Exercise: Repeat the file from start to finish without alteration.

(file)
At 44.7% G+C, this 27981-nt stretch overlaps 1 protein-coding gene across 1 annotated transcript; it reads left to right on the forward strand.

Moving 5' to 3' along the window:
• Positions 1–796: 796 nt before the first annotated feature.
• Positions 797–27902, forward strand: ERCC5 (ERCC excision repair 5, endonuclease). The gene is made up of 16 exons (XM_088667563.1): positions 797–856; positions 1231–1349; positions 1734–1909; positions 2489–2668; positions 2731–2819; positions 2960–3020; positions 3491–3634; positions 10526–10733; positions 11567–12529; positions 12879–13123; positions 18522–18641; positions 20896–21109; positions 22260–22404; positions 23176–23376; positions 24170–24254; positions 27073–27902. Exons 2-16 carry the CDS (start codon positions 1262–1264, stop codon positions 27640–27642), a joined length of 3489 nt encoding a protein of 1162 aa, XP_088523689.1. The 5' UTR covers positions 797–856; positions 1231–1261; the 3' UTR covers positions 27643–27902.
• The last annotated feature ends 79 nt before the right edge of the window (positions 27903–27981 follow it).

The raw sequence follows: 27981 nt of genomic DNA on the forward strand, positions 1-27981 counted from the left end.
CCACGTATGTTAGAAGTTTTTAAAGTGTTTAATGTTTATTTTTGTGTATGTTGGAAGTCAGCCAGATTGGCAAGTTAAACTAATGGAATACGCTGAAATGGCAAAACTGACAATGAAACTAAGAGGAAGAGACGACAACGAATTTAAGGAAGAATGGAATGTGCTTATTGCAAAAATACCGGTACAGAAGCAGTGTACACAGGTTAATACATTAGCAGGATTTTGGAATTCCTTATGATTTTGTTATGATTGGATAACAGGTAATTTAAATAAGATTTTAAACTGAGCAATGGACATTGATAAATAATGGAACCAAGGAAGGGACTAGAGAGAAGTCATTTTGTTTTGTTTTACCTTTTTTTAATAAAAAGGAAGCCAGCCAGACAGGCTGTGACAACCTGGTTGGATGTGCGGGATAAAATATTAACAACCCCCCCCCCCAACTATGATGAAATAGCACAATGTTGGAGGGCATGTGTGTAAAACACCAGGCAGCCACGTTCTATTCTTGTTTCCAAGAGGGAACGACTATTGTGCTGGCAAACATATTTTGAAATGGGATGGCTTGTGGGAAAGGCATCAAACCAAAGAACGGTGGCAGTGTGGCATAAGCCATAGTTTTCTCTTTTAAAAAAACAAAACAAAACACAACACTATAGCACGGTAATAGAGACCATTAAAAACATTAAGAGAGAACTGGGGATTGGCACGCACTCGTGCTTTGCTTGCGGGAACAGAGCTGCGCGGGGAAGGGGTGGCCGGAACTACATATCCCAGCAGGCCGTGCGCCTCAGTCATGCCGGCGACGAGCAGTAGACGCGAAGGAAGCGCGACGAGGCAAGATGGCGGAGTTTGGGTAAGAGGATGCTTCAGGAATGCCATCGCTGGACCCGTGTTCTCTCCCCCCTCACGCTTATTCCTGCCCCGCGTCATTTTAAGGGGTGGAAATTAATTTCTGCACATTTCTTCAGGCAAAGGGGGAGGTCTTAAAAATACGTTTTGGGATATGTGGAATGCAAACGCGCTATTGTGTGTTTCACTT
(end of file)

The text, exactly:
At 44.7% G+C, this 27981-nt stretch overlaps 1 protein-coding gene across 1 annotated transcript; it reads left to right on the forward strand.

Moving 5' to 3' along the window:
• Positions 1–796: 796 nt before the first annotated feature.
• Positions 797–27902, forward strand: ERCC5 (ERCC excision repair 5, endonuclease). The gene is made up of 16 exons (XM_088667563.1): positions 797–856; positions 1231–1349; positions 1734–1909; positions 2489–2668; positions 2731–2819; positions 2960–3020; positions 3491–3634; positions 10526–10733; positions 11567–12529; positions 12879–13123; positions 18522–18641; positions 20896–21109; positions 22260–22404; positions 23176–23376; positions 24170–24254; positions 27073–27902. Exons 2-16 carry the CDS (start codon positions 1262–1264, stop codon positions 27640–27642), a joined length of 3489 nt encoding a protein of 1162 aa, XP_088523689.1. The 5' UTR covers positions 797–856; positions 1231–1261; the 3' UTR covers positions 27643–27902.
• The last annotated feature ends 79 nt before the right edge of the window (positions 27903–27981 follow it).

The raw sequence follows: 27981 nt of genomic DNA on the forward strand, positions 1-27981 counted from the left end.
CCACGTATGTTAGAAGTTTTTAAAGTGTTTAATGTTTATTTTTGTGTATGTTGGAAGTCAGCCAGATTGGCAAGTTAAACTAATGGAATACGCTGAAATGGCAAAACTGACAATGAAACTAAGAGGAAGAGACGACAACGAATTTAAGGAAGAATGGAATGTGCTTATTGCAAAAATACCGGTACAGAAGCAGTGTACACAGGTTAATACATTAGCAGGATTTTGGAATTCCTTATGATTTTGTTATGATTGGATAACAGGTAATTTAAATAAGATTTTAAACTGAGCAATGGACATTGATAAATAATGGAACCAAGGAAGGGACTAGAGAGAAGTCATTTTGTTTTGTTTTACCTTTTTTTAATAAAAAGGAAGCCAGCCAGACAGGCTGTGACAACCTGGTTGGATGTGCGGGATAAAATATTAACAACCCCCCCCCCCAACTATGATGAAATAGCACAATGTTGGAGGGCATGTGTGTAAAACACCAGGCAGCCACGTTCTATTCTTGTTTCCAAGAGGGAACGACTATTGTGCTGGCAAACATATTTTGAAATGGGATGGCTTGTGGGAAAGGCATCAAACCAAAGAACGGTGGCAGTGTGGCATAAGCCATAGTTTTCTCTTTTAAAAAAACAAAACAAAACACAACACTATAGCACGGTAATAGAGACCATTAAAAACATTAAGAGAGAACTGGGGATTGGCACGCACTCGTGCTTTGCTTGCGGGAACAGAGCTGCGCGGGGAAGGGGTGGCCGGAACTACATATCCCAGCAGGCCGTGCGCCTCAGTCATGCCGGCGACGAGCAGTAGACGCGAAGGAAGCGCGACGAGGCAAGATGGCGGAGTTTGGGTAAGAGGATGCTTCAGGAATGCCATCGCTGGACCCGTGTTCTCTCCCCCCTCACGCTTATTCCTGCCCCGCGTCATTTTAAGGGGTGGAAATTAATTTCTGCACATTTCTTCAGGCAAAGGGGGAGGTCTTAAAAATACGTTTTGGGATATGTGGAATGCAAACGCGCTATTGTGTGTTTCACTT